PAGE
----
Once you've selected a viscosity range, you should look for the following additives:

  • strong film strength package,
  • good rust and oxidation properties,
  • viscosity index of 100+,
  • EP (extreme pressure) package,
  • solid thermal capacity,
  • dispersibility package (an oil's ability to disperse moisture is directly related to seal life).

Greases must be fluid enough to work their way throughout a bearing and move through grooves when necessary. The also must be tacky enough to hold in the bearing and take the loading without separating into oil and base. When choosing a lube look for good:

  • EP properties,
  • AW (anti-wear) properties,
  • RW (rust and water) properties,
  • lubricating additives.

To ensure that you are selecting the right lube for difficult applications, provide your supplier with the following detailed information:

  • machine type and description,
  • name of the part,
  • type of motion,
  • time sequence,
  • temperature of bearing,
  • environmental description,
  • speed,
  • possible contaminants,
  • ambient temperature,
  • size, and
  • past history.

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John Schneider is Tingue, Brown and Company's Regional Manager of West Coast Operations. John oversees the operation and administration of the Company's Montebello, California-based office, has responsibility for several major, multi-plant customers, and serves as sales manager for five sales representatives covering fourteen states and two provinces. In order to "stay fresh," John handles the Hawaiian territory himself, making at least four, two-week sales and service trips to the Islands each year.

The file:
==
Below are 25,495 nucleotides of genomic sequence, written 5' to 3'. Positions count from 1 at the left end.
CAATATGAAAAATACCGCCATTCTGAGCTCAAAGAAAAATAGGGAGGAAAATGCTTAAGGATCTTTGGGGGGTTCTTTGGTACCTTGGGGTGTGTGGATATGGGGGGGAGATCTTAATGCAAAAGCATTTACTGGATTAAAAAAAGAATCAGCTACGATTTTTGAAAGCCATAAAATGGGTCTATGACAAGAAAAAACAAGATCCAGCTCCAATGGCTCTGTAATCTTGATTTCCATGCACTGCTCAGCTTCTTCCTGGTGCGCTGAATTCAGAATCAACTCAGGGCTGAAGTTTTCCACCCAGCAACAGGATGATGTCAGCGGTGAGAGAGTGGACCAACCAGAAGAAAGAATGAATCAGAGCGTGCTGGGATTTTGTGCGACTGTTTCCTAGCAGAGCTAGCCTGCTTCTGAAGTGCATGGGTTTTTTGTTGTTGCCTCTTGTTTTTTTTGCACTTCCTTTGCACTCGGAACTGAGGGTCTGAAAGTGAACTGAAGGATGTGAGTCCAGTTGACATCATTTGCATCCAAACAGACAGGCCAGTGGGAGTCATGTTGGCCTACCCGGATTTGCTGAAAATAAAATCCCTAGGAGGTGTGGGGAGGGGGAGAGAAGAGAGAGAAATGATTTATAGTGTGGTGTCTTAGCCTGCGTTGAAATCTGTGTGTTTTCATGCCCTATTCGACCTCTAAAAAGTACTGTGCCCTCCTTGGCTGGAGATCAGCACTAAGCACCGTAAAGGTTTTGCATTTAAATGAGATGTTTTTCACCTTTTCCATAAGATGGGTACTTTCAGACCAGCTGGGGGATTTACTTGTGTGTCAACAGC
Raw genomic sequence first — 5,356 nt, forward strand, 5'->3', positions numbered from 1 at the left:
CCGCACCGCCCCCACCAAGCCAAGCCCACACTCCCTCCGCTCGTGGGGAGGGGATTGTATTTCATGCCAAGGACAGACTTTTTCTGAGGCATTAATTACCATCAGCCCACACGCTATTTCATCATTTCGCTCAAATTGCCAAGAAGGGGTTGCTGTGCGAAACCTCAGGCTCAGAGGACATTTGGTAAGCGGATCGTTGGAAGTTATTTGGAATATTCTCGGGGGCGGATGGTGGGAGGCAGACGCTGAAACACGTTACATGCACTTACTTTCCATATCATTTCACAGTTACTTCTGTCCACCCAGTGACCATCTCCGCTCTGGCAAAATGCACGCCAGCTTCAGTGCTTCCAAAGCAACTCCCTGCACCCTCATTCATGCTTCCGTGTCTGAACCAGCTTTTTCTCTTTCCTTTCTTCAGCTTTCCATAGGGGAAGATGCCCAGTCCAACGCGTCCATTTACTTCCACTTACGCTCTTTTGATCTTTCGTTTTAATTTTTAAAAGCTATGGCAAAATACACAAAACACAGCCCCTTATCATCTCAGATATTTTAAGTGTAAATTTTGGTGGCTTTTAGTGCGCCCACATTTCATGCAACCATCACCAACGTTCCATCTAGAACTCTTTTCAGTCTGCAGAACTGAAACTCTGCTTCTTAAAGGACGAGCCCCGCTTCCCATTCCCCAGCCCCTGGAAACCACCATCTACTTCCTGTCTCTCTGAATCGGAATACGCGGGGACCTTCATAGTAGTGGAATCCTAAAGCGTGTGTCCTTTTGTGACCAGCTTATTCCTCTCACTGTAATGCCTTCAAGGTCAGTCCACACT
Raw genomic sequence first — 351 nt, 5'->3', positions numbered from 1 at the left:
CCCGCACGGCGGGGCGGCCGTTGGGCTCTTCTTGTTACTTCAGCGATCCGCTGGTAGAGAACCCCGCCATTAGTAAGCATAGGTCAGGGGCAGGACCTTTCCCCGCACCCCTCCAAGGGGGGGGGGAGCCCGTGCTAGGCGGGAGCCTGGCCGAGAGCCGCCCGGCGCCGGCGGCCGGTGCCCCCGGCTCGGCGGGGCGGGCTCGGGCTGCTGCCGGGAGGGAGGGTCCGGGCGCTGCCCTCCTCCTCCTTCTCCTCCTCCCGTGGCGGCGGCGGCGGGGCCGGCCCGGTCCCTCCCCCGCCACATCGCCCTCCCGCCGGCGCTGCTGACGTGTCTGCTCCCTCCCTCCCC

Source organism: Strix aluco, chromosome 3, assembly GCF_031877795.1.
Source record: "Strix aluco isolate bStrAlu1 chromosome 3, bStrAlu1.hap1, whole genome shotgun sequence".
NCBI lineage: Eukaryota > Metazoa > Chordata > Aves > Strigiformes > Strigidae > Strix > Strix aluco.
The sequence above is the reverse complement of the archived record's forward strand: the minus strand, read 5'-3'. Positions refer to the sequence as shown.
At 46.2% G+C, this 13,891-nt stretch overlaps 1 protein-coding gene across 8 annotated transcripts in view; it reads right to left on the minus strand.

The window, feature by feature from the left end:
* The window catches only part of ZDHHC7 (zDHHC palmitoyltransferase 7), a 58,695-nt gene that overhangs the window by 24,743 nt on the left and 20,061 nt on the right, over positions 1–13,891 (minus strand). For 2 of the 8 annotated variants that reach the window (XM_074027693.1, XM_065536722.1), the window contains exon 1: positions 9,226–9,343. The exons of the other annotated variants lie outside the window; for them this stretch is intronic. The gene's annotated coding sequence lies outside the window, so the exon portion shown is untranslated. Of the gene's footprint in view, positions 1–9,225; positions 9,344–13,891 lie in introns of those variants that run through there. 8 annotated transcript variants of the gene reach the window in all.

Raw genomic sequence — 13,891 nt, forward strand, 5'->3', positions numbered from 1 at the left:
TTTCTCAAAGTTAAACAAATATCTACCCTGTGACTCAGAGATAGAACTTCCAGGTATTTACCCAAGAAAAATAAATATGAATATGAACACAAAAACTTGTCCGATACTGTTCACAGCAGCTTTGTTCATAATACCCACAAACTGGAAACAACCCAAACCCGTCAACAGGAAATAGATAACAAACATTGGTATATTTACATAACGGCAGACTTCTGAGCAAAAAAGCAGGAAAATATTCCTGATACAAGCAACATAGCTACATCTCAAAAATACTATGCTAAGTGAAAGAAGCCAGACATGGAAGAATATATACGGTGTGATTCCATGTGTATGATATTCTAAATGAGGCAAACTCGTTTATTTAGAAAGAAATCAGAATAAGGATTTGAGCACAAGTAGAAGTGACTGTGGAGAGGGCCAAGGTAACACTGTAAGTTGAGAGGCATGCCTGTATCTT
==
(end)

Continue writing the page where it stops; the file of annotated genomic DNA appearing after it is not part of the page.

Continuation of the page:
John started his career at Tingue, Brown in July of 1962 as a sales representative. Previously, John had been an account representative in the trucking business with Garrett Freight Lines (now ANR). Tingue, Brown was one of his bigger customers.

John's first career was as a professional baseball player. John was a talented catcher in the farm system of the Pittsburgh Pirates, having been promoted to the AAA level Hollywood Stars.
John has authored articles for Textile Rental magazine and has given production, maintenance, and quality seminars on numerous occasions. John is convinced that experience is still the best teacher for the laundry industry. His own 32+ years in the industry has helped to serve his many customers very well.

John and his wife, Jacqueline, live north of the Los Angeles area in La Canada, California. They have four children and five grandchildren.

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Ask Tingue, Brown About...

Employee Morale